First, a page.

Related Posts

Share This

Cliff Diving

I sat down this morning to do some research on the “fiscal cliff” we, as a country, are preparing to swan-dive off of in early January 2013.  I have been hearing about this cliff for months and wondered what impact it would have on me and my family.  I started my investigation on the Congressional Budget Office website.  Right now, the CBO is offering us 2 different U.S. budgetary scenarios for the next ten years, 2012-2022.  The first scenario I will call Jumped Off Fiscal Cliff (#1), and the second, Cliff Averted but We Maintain Obama’s Fiscal Policies (#2).

Let’s examine #1 first.  Some of you may remember the delightful days of last Summer’s debt ceiling debate and the subsequent credit downgrade of the U.S. Treasury debt by Standard & Poor’s.  As legendary journalist Bob Woodward documents in his new book, The Price of Politics, President Obama, Congress, and a specially appointed Committee were all unable to reach an agreement on our debt / spending levels for 2012 and beyond.  As a result, an automatic $100 Billion in general spending cuts (called a “sequester”) will go into effect January 2013 – and every year for the following 9 years, for a total of $1 Trillion in spending cuts.

The White House said the fiscal cliff “would have a devastating impact on important defense and nondefense programs” and that “cuts in domestic spending would affect everything from government salaries and private-sector contracts to research, air traffic control, border patrol, food safety, the FBI, housing programs, food assistance, after-school programs and education grants.”

The second part of the “fiscal cliff” is the expiration of the “Bush tax cuts” from 2001, bringing every single tax-paying American’s overall percentage back up to their pre-Bush tax bracket.  For example, if your current federal income tax rate is currently 25 / 28 / 33 / 35 %, it will increase 3% or more to 28 / 31 / 36 / 39.6 % on January 1, 2013.  And we’re not done.  The payroll tax, which funds the Social Security program, is set to increase from 4.2% to 6.1% in December 2012.

If scenario #1 takes place, the CBO estimates that “such fiscal tightening will lead to economic conditions in 2013 that will probably be considered a recession, with real GDP declining by 0.5 percent between the fourth quarter of 2012 and the fourth quarter of 2013 and the unemployment rate rising to about 9 percent in the second half of calendar year 2013” (unemployment is currently at 8.1%).  The one bright spot under this scenario is that our spending deficit would be greatly reduced: “the deficit will shrink to an estimated $641 billion in fiscal year 2013 (or 4.0 percent of GDP), almost $500 billion less than the shortfall in 2012.”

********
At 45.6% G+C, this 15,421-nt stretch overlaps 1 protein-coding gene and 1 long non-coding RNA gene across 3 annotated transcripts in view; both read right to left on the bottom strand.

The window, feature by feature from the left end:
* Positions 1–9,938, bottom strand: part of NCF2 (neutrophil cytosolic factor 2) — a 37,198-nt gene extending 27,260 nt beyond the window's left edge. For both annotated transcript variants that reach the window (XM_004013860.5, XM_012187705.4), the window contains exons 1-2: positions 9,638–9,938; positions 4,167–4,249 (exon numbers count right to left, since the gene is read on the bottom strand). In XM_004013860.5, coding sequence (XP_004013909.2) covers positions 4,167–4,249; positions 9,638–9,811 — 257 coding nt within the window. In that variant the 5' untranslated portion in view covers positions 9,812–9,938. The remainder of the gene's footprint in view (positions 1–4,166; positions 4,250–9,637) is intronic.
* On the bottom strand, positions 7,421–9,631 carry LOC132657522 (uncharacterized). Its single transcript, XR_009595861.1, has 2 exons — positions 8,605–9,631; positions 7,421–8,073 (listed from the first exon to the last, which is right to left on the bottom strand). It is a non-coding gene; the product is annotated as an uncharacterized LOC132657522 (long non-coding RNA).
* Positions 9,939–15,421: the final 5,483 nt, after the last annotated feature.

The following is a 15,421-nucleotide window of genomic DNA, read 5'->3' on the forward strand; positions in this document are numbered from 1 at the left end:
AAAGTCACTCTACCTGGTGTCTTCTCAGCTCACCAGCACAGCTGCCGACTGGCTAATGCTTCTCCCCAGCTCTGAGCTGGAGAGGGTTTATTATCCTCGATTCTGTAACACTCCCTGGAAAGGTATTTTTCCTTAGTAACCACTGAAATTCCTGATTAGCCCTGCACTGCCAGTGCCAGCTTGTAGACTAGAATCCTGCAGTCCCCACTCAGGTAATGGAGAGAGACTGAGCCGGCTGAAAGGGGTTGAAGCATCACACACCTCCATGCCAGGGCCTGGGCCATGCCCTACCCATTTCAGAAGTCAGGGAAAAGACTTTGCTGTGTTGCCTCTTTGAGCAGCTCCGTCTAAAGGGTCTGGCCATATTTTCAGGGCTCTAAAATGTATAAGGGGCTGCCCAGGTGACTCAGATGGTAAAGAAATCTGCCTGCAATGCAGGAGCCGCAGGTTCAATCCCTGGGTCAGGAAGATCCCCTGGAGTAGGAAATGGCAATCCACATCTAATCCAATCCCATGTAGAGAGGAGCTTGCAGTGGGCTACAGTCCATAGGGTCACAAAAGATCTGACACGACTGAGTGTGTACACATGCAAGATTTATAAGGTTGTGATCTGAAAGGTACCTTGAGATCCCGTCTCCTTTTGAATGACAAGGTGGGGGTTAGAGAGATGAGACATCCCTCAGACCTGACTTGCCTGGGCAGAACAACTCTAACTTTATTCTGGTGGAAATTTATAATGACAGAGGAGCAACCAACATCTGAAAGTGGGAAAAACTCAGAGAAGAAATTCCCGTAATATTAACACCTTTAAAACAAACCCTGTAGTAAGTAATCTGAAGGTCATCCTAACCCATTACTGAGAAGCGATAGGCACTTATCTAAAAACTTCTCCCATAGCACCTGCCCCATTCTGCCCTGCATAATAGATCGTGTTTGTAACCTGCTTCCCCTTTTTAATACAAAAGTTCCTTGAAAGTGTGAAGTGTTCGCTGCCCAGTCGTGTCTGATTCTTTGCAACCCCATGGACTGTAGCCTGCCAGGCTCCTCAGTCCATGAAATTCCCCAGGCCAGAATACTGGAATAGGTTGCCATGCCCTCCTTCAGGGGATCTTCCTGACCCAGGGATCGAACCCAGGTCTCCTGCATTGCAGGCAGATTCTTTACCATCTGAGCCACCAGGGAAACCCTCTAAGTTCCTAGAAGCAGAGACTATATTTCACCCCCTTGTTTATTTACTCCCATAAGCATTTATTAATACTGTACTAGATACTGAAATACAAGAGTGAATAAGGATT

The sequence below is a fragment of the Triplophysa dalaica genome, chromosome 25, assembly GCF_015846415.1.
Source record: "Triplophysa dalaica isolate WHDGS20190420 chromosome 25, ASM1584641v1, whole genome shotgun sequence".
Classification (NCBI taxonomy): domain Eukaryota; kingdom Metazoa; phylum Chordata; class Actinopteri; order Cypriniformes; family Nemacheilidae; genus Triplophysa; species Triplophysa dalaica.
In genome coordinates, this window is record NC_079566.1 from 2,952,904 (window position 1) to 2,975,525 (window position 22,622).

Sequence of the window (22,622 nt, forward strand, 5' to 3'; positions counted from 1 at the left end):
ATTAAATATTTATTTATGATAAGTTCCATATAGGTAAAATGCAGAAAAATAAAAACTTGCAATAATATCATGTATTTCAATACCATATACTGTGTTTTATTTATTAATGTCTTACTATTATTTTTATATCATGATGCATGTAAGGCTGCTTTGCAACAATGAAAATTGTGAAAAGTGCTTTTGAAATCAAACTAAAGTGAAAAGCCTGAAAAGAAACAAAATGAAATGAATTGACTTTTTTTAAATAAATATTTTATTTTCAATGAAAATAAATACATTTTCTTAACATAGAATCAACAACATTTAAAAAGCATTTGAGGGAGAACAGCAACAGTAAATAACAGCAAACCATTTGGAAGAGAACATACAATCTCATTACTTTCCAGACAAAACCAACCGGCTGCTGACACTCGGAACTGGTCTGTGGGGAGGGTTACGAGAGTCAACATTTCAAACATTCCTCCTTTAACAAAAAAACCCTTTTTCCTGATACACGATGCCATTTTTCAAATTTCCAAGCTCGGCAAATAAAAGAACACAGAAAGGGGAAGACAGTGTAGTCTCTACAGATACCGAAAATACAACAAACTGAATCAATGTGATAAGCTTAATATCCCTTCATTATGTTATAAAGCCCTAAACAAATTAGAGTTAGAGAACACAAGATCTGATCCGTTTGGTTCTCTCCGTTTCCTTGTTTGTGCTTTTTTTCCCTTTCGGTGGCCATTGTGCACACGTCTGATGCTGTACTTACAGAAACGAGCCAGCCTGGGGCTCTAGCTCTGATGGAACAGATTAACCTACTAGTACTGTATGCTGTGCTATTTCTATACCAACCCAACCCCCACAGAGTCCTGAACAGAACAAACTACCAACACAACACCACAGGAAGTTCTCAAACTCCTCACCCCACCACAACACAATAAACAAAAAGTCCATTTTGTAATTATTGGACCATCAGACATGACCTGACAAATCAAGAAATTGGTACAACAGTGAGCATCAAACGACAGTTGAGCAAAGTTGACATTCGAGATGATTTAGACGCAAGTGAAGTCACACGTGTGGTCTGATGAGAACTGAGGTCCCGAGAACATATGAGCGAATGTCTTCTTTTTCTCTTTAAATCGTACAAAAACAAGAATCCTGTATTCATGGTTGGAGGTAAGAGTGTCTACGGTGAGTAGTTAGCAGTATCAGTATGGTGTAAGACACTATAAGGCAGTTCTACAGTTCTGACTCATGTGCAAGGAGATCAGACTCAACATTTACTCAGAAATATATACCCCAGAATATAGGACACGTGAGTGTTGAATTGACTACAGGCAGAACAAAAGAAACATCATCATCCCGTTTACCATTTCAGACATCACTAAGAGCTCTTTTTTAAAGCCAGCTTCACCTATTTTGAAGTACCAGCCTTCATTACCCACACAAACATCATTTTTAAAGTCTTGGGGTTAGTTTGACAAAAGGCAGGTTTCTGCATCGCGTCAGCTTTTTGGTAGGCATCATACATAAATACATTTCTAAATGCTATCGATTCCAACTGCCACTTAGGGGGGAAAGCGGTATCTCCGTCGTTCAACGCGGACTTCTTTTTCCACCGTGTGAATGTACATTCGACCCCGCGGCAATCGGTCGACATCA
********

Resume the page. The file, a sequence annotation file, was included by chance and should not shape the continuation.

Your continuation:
To avoid the fliscal cliff, Congress would have to vote before the end of 2012 to extend both tax cuts as well as come to an agreement on an alternate spending cut program that supercedes the automatic $1 trillion across-the-board cuts.  This is where scenario #2 becomes a possibility.  Keeping all fiscal policies the same as they are now, “the deficit would total $1.0 trillion” at the end of 2013 and “Real GDP would grow by 1.7 percent between the fourth quarter of 2012 and the fourth quarter of 2013, and the unemployment rate would be about 8 percent”.  The CBO ends it report with a statement that I pray all Americans will read:  “Ultimately, the policies assumed in the alternative fiscal scenario (#2) would lead to a level of federal debt that would be unsustainable from both a budgetary and an economic perspective.”

The CBO tells us that our current levels of spending and debt accumulation are unsustainable, even over a ten year period.  “For fiscal year 2012 (which ends on September 30), the federal budget deficit will total $1.1 trillion, marking the fourth year in a row with a deficit of more than $1 trillion.”

Unfortunately, neither of these scenarios sound like a good path to me.  The first guarantees another recession and the second is unsustainable.  This is why I have come to the conclusion in this Election Season that we need a change in the leadership in Washington DC.  Echoing what I said in my last post, this is a critical time for our country financially.  It’s important that we start to live within our means, setting budgets and sticking to them, shrinking the size of government, and not putting an unfair and undue financial burden on our children and grandchildren.